Monday, January 27, 2014
Chinese New Year
Long ago in China there was a sea dwelling monster called the Nian. During the year it would slumber beneath the waves.
On the 1st day of the New Year however it would rise from the waves and descend on villages eating livestock and even people.
Now the tales differ depending on location, as with most things that are lost in the mists of antiquity. Our scholars researching the event have found that each is true in its own way and that the tales result from the distance and insularity of the villages. This great creature would terrorize a village until they finally drove it away before moving on to another area, often hundreds of miles away.
A very common legend is for the villagers to figure out a technique for driving it away. Sometimes it is a single young girl, other times it is the entire village coming together. One of the most famous tales involves a traveling old man or monk who comes to the village and drives the creature away.
In some of the tales that monk is none other than the monk Hongjun Laozu. In yet more the person is shrouded in mystery however he leaves the tools needed by the people to drive the Nian back.
The methods used to drive it away however all confirm each other as reasonable methods:
The Colour Red: When Hongjun Laozu tricks the Nian into clearing the surrounding country of poisonous snakes and dangerous creatures it is all part of a cunning ruse to show off his underwear. Upon stripping out of his “bad tasting” clothes Laozu is wearing red undergarments. A colour the Nian fears and will flee from.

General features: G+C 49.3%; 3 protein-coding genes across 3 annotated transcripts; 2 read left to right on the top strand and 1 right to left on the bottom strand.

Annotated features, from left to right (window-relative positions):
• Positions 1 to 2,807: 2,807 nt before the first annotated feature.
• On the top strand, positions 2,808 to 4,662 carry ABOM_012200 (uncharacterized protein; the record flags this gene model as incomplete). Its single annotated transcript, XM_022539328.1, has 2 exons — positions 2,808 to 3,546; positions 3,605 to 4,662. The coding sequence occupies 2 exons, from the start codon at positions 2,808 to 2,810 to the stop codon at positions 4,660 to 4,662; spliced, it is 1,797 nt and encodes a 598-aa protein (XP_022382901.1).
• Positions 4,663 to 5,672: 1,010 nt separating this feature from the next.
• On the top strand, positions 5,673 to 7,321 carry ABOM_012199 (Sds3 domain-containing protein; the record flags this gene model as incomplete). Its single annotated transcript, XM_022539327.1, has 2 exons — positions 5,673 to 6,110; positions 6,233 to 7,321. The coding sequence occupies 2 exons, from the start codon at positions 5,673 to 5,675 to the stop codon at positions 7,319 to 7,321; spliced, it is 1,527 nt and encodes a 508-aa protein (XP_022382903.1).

Editor’s Note: A good way to surprise the Nian is to wait for it to be eating a colleague or other victim. Given the colour of the majority of what is in our body the Nian can only consume its prey with eyes tightly shut. Before planning this method it should be noticed that if the Nian eats the bait whole this technique can backfire.
Bright Flashes: The bright flash of fireworks exploding also causes fear in the Nian, it will flee the sight exploding gunpowder.
Loud Noises: The loud noise generated by gunpowder and fire crackers is more than the sensitive hearing of the Nian can take and it will flee.
Editor’s Note: Such unusual weaknesses can be a boon and hindrance to hunters. If one is merely seeking to drive the beasts away then this presents no difficulty. However if attempting to capture one then only the most primitive weapons and technology can be employed in hunting it. Despite the DPRCD’s Yearly hunt for the beast it has never been captured since the ancient monk’s time.
It has been theorized that the Nian will never return to a village from which it has been successfully driven away. This has been shown to be technically true; however villages visited by the Nian generally continue the fireworks, red paper, and firecrackers each year. While this works as a preventative measure it does make researchers wonder on the accuracy of the claim. Efforts to get villages to cease their celebrations as a test group have been met with a mix of staunch refusal.
In this way not only is the Chinese New Year celebrated in a bright and colourful manner, but it also keeps people safe.